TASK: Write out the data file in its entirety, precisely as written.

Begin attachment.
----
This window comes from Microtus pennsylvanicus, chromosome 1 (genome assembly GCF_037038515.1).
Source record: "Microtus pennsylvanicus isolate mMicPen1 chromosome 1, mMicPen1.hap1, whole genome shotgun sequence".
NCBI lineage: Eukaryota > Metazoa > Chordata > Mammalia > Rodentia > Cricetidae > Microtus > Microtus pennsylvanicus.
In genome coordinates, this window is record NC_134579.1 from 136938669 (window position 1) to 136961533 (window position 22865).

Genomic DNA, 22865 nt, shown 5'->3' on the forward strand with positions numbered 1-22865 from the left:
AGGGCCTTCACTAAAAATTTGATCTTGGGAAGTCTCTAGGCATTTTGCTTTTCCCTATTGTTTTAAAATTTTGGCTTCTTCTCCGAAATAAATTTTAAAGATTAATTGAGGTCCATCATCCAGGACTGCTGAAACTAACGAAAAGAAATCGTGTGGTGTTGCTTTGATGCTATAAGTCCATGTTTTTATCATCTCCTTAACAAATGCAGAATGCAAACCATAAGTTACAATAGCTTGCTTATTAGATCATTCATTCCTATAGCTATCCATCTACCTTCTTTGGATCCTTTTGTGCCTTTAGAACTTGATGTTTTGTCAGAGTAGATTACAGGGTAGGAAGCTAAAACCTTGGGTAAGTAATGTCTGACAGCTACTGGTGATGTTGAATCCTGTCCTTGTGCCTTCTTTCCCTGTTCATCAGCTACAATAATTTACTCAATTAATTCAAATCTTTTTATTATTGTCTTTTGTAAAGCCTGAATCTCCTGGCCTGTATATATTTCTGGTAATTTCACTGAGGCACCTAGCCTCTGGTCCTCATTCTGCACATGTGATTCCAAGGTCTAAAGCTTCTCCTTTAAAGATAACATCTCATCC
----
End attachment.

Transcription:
This window comes from Microtus pennsylvanicus, chromosome 1 (genome assembly GCF_037038515.1).
Source record: "Microtus pennsylvanicus isolate mMicPen1 chromosome 1, mMicPen1.hap1, whole genome shotgun sequence".
NCBI lineage: Eukaryota > Metazoa > Chordata > Mammalia > Rodentia > Cricetidae > Microtus > Microtus pennsylvanicus.
In genome coordinates, this window is record NC_134579.1 from 136938669 (window position 1) to 136961533 (window position 22865).

Genomic DNA, 22865 nt, shown 5'->3' on the forward strand with positions numbered 1-22865 from the left:
AGGGCCTTCACTAAAAATTTGATCTTGGGAAGTCTCTAGGCATTTTGCTTTTCCCTATTGTTTTAAAATTTTGGCTTCTTCTCCGAAATAAATTTTAAAGATTAATTGAGGTCCATCATCCAGGACTGCTGAAACTAACGAAAAGAAATCGTGTGGTGTTGCTTTGATGCTATAAGTCCATGTTTTTATCATCTCCTTAACAAATGCAGAATGCAAACCATAAGTTACAATAGCTTGCTTATTAGATCATTCATTCCTATAGCTATCCATCTACCTTCTTTGGATCCTTTTGTGCCTTTAGAACTTGATGTTTTGTCAGAGTAGATTACAGGGTAGGAAGCTAAAACCTTGGGTAAGTAATGTCTGACAGCTACTGGTGATGTTGAATCCTGTCCTTGTGCCTTCTTTCCCTGTTCATCAGCTACAATAATTTACTCAATTAATTCAAATCTTTTTATTATTGTCTTTTGTAAAGCCTGAATCTCCTGGCCTGTATATATTTCTGGTAATTTCACTGAGGCACCTAGCCTCTGGTCCTCATTCTGCACATGTGATTCCAAGGTCTAAAGCTTCTCCTTTAAAGATAACATCTCATCC